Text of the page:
ANSWER: The Rishonim answer that the Gemara assumes that the "new" Korban that an Ir ha'Nidachas might have been required to bring is one that is brought only for a sin (which excludes a lamb and ram). Their Korban cannot be an animal which is never designated to be brought for a sin. On the other hand, the Gemara also assumes that the Korban brought by an Ir ha'Nidachas must be different from any Korban brought for any other sin. If the Ir ha'Nidachas brings a Korban that is already reserved for another sin, their Korban is not unique. Consequently, they cannot bring a unique Korban that is not reserved for any other sin, because no new Korban may be brought for a sin! This is the meaning of the Gemara: the statement that an Ir ha'Nidachas must bring a different type of Korban is a paradox. (See TOSFOS HA'ROSH.)


QUESTIONS: The Gemara says that the cases in the Mishnah (2a) are all cases of Nisu'in (in which the woman is an Ervah to the surviving brother through a legitimate marital relationship) and not cases of Onsin (where the woman is an Ervah through rape). Consequently, Rebbi Chiya's statement cannot apply to the Mishnah's case of "Bito" (his daughter). The logic behind this is as follows:
Rebbi Chiya states, "v'Kulan Ani Korei ba'Hen..." -- it is possible to apply the following Halachah to all of the cases in the Mishnah: Two sisters married two brothers, and those two brothers died. One of the sisters is an Ervah to one of the remaining brothers (Levi), but is not an Ervah to the other remaining brother (Yehudah), while the other sister is an Ervah to Yehudah but not to Levi. In that case, each sister may do Yibum or Chalitzah with the brother to whom she is permitted, and there is no problem of "Eshes Zekukaso," since the other woman is not considered Zekukah to the man to whom she is prohibited.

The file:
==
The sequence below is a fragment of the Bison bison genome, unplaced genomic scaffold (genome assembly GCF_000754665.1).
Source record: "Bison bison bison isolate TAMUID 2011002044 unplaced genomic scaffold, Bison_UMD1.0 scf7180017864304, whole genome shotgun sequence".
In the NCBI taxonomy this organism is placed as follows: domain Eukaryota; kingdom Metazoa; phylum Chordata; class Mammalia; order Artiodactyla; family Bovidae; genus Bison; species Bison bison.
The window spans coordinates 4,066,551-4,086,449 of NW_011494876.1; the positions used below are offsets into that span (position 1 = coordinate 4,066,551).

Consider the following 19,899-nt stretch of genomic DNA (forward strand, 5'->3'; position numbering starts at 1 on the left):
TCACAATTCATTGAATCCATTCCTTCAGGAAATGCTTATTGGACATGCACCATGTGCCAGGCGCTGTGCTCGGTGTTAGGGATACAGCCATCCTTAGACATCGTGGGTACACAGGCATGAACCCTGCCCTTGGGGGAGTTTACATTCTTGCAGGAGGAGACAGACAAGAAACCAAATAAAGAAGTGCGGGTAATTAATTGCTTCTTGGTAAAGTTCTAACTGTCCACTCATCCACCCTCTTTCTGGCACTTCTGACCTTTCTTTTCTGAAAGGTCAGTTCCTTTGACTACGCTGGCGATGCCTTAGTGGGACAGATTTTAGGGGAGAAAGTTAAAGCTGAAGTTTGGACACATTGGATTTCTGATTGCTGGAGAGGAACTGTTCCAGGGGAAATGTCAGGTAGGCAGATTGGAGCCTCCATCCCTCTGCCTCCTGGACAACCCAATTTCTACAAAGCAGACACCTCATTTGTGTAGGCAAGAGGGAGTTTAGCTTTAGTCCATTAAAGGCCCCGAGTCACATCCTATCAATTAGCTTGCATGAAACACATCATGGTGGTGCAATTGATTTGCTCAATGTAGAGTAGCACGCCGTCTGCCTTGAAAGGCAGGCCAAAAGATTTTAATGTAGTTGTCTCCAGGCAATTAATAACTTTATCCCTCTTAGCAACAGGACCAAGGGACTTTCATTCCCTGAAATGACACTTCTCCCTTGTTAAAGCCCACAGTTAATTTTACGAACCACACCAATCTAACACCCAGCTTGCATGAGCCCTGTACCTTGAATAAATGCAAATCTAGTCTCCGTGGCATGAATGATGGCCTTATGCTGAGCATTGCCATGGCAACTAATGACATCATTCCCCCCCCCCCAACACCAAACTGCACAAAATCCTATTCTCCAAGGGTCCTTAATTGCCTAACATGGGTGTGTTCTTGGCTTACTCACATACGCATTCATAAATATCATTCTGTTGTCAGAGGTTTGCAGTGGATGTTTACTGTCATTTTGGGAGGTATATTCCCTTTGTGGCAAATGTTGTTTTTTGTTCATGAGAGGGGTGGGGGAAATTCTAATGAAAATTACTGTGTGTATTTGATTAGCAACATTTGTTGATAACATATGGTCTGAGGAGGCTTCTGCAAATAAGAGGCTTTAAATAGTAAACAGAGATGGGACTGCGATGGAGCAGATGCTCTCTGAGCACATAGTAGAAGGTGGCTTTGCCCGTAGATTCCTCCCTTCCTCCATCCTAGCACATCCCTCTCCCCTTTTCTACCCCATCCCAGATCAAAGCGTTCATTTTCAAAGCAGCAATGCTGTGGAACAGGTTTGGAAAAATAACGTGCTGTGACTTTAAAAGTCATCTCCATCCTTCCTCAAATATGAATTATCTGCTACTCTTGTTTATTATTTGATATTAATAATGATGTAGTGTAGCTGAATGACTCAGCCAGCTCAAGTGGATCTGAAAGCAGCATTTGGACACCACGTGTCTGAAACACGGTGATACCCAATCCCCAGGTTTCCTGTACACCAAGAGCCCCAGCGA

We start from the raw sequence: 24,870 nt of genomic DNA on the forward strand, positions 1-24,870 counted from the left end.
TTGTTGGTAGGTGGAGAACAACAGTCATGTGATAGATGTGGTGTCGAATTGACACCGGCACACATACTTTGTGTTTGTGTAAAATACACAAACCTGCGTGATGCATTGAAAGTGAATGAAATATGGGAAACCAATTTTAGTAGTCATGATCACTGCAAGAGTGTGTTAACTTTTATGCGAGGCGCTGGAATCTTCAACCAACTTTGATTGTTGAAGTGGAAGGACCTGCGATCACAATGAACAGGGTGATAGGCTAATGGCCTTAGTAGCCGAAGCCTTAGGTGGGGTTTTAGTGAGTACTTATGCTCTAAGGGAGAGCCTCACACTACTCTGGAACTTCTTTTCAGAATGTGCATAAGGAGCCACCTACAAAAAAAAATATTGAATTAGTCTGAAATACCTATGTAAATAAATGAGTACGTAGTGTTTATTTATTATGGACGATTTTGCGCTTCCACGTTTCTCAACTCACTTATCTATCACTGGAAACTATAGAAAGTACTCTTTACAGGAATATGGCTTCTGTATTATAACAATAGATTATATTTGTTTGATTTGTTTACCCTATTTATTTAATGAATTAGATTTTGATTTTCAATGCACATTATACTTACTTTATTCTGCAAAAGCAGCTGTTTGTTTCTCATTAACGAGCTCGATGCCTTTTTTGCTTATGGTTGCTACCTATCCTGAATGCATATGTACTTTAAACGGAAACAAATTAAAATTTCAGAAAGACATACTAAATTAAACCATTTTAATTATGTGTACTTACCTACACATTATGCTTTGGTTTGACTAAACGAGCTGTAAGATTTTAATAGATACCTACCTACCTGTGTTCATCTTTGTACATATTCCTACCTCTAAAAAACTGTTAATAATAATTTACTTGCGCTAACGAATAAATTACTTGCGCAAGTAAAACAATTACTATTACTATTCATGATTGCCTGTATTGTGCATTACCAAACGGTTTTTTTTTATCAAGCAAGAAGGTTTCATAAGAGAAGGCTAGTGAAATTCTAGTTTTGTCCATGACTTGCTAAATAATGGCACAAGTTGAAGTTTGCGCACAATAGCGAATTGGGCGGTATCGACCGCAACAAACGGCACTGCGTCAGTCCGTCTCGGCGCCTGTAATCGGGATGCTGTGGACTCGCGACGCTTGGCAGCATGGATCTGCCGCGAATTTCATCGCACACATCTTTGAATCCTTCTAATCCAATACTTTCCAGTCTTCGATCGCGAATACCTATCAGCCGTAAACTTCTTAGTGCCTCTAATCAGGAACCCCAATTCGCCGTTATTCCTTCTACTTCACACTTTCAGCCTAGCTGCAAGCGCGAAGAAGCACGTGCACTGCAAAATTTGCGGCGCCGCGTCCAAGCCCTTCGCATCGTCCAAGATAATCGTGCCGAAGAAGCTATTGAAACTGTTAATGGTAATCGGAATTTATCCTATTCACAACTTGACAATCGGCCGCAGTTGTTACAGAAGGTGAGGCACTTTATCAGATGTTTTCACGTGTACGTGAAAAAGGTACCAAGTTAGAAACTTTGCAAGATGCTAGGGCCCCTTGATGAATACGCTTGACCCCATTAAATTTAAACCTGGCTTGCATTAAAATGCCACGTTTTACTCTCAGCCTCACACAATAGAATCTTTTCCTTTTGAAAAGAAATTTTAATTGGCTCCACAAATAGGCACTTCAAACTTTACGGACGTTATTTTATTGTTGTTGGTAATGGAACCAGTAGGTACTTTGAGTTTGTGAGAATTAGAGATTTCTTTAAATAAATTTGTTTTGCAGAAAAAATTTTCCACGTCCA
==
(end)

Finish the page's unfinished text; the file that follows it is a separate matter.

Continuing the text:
RASHI explains that it is not possible for this statement to be made about the Mishnah's case of "his daughter" whom he bore through marriage. Levi's daughter whom he bore through marriage could not have a sister who was born to his brother, Yehudah (for his wife is not permitted to Yehudah). Rebbi Chiya's statement could apply only to Levi's daughter through rape (whose mother later was raped by Yehudah and bore another daughter).
Rashi here (DH Keivan d'Bito) explains that when the Gemara says that "it is discussing only Nisu'in, and it is not discussing Onsin," the Gemara refers to the Mishnah (2a). The Gemara is not saying that Rebbi Chiya is discussing Nisu'in and not Onsin, but that the Mishnah is discussing Nisu'in and not Onsin.
How are the words of Rashi here to be reconciled with the words of Rashi on the Mishnah (2a, DH v'Em Chamoso)? Rashi there writes that "Bito" in the Mishnah cannot refer to his daughter from his wife, because that would be the same as "Bas Ishto." Rather, Rashi says, it must refer to one's daughter through rape, "Bito me'Anusaso." Accordingly, the Mishnah is discussing cases of Onsin as well as Nisu'in, in contrast to what the Gemara here says! (TOSFOS 2a, DH Bito)
Moreover, the Gemara here attempts to understand why Rebbi did not want to include the case of "Imo Anusas Aviv" (one's mother who was raped by, and not married to, his father) in the list of Arayos in the Mishnah which are exempt from Yibum and which release their Tzaros from Yibum. The Gemara here (and on 10a) gives a number of explanations for why Rebbi did not want to include this case.